You are using an older browser version. Please use a supported version for the best MSN experience.

What did Billie Eilish Do? 'Queerbaiting' Controversy Explained

Newsweek logo Newsweek 6/14/2021 Emma Nolan
a person holding a microphone: Billie Eilish performs in concert during 2018 Music Midtown at Piedmont Park on September 16, 2018 in Atlanta, Georgia. © Paras Griffin/Getty/WireImage Billie Eilish performs in concert during 2018 Music Midtown at Piedmont Park on September 16, 2018 in Atlanta, Georgia.

Billie Eilish is coming under fire this week amid accusations of queerbaiting due to her latest music video and an accompanying Instagram post.

The "Ocean Eyes" singer was photographed with actor Matthew Tyler Vorce this weekend. The two are reportedly dating, which has led fans to question the star's sexuality after an Instagram post where she seemingly came out as bisexual or a lesbian.

In a newly released music video for the single "Lost Cause," the 19-year-old frolics with a group of girlfriends at a slumber party.

The video itself has garnered criticism over perceived queerbaiting which was then exacerbated by an Instagram post of behind-the-scenes shots of the video shoot with the caption: "i love girls."

According to LGBTQ+ outlet Pink News, queerbaiting is a term that refers to authors, writers or showrunners attempting to attract an LGBTQIA+ audience by consciously hinting at same-sex relationships between characters that are never confirmed nor portrayed.

Although it is usually discussed in the context of movies and television, the term is being applied to Eilish's new music video and Instagram post.

It essentially means when creators attempt to attract the LGBTQIA+ community to their work but without having to actually represent them.

This can be harmful due to a lack of legitimate LGBTQ+ representation in certain spheres of the media.

Video: Billie Eilish fans think the singer just came out in queer-leaning post: ‘I love girls’ (Yahoo Entertainment US)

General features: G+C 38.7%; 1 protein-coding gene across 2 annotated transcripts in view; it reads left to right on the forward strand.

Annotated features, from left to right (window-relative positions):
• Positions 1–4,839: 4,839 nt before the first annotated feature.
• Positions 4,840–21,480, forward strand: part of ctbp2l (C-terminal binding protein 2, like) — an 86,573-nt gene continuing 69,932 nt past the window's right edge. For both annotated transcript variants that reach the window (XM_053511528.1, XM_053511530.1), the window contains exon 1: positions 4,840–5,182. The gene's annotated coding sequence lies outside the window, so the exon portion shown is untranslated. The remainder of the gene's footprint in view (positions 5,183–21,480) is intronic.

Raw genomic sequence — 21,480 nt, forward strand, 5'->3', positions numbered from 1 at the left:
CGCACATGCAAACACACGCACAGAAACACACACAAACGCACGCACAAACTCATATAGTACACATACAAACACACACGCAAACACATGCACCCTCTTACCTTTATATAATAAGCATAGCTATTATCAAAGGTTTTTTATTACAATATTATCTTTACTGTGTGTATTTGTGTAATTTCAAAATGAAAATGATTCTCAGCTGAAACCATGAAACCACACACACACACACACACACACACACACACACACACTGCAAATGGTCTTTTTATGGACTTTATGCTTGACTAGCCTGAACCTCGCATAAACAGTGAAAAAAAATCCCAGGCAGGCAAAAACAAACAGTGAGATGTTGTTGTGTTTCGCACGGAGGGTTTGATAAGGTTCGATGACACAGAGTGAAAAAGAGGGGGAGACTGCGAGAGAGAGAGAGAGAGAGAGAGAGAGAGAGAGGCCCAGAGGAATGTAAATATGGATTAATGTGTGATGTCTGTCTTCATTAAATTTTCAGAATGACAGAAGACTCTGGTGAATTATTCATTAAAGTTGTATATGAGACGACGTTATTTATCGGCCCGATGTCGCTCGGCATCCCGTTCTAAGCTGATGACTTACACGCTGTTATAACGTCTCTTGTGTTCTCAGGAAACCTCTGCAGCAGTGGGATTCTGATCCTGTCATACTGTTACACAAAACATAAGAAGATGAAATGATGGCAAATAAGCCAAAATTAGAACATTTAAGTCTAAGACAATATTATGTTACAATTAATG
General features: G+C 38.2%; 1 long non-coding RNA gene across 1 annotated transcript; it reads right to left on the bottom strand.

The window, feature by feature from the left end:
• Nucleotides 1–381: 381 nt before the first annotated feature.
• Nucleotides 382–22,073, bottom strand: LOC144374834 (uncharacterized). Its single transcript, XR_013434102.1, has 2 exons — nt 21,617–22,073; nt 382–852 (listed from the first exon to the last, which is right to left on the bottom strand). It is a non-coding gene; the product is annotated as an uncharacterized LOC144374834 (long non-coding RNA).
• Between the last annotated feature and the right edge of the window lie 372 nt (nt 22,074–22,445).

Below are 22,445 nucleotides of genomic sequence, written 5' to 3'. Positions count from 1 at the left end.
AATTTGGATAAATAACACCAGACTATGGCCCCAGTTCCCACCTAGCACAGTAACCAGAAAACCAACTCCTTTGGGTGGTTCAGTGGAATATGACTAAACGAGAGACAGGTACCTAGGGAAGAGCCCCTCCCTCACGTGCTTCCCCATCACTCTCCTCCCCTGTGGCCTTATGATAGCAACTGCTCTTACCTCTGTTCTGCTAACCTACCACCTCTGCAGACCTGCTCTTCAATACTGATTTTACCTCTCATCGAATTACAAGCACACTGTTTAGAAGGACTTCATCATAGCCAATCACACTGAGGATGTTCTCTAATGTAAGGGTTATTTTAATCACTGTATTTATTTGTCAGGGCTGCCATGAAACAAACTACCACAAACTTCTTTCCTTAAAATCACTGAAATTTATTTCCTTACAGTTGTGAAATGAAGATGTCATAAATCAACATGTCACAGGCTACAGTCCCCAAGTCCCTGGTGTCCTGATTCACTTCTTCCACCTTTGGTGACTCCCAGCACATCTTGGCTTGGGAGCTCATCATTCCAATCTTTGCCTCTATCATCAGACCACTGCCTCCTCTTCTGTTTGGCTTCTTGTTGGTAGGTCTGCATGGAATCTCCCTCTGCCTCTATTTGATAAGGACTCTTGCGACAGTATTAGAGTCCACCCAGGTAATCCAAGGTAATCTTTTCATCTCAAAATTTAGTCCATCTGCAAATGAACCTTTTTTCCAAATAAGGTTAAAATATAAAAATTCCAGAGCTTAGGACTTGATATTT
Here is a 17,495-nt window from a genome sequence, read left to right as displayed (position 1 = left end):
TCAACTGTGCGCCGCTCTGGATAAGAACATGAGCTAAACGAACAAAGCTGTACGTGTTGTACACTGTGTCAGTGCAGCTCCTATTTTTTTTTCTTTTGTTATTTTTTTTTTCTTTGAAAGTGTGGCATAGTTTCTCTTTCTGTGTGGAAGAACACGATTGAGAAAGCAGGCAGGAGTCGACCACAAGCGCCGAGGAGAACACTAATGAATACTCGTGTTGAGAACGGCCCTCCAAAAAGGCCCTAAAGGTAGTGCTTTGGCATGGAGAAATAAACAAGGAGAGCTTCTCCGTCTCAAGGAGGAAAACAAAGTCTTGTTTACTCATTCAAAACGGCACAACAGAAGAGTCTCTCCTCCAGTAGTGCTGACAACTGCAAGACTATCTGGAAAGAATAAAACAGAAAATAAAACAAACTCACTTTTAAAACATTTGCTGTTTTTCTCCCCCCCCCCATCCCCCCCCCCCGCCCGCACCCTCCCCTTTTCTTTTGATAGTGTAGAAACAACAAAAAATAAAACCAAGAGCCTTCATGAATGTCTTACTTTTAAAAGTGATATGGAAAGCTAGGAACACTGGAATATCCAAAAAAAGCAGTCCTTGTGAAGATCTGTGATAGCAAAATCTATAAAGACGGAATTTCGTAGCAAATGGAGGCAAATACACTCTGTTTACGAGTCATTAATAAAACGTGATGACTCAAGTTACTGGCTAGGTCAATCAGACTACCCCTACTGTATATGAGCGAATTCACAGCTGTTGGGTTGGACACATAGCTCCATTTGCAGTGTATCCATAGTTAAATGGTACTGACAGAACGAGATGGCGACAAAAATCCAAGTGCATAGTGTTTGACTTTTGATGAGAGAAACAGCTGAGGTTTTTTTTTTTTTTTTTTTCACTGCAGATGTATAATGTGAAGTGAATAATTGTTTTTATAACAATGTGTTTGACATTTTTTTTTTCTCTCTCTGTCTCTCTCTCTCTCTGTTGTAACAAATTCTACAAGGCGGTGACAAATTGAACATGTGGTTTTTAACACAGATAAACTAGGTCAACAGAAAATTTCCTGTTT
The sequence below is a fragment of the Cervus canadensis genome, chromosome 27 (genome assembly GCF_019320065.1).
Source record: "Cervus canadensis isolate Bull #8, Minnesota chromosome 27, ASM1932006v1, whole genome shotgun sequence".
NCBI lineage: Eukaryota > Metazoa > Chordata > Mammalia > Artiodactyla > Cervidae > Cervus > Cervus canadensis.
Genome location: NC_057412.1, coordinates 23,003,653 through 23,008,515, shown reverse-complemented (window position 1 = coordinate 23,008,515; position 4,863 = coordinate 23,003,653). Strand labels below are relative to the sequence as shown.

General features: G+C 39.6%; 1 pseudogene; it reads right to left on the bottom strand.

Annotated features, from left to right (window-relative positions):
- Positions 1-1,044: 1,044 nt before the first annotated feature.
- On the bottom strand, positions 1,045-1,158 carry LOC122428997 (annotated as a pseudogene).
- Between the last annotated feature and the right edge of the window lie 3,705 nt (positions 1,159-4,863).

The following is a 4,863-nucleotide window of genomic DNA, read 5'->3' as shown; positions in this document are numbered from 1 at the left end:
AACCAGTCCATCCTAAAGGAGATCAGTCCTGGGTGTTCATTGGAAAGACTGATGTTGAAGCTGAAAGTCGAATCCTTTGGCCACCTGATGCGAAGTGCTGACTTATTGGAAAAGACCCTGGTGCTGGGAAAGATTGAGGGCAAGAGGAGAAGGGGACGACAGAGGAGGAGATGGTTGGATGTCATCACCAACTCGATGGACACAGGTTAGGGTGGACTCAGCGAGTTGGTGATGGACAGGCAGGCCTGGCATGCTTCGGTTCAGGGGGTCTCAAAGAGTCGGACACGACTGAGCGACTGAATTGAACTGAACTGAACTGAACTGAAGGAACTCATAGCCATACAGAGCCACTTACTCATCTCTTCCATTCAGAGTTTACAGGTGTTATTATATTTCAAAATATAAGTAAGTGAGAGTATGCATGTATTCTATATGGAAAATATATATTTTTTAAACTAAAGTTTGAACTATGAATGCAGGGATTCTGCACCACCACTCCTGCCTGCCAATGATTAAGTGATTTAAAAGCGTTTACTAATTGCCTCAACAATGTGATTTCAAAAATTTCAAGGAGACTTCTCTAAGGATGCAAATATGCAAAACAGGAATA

Replay Video

In GLAAD's 2020 annual Where We Are on TV Report, the advocacy group notes that: "Of the 773 series regular characters scheduled to appear on broadcast scripted primetime television this season, 70 (9.1 percent) are LGBTQ. This is a decrease from the previous year's record-high percentage of 10.2 percent, and the first season to see a decrease since the 2013-14 report."

On Monday morning, Eilish began trending on Twitter along with the hashtag #youlikegirls as fans questioned the queerbaiting situation.

The controversy extends to Matthew Tyler Vorce receiving backlash over alleged homophobic and racist social media comments.

Dating back to 2017 and 2011, the alleged comments have seen Eilish criticized for dating someone who purportedly used offensive slurs.

Eilish has since subtly responded to the situation by liking a post that criticized her fandom.

"The post read: "This fandom is so embarrassing sometimes like why would you go in someone's comments and say something that you literally don't even know is true and something y'all LITERALLY MADE UP, sometimes y'all are so dumb. Some of you just need to learn how to mind your business."

Newsweek has reached out to Eilish's representatives for comment.

Related Articles

Start your unlimited Newsweek trial


More from Newsweek

image beaconimage beaconimage beacon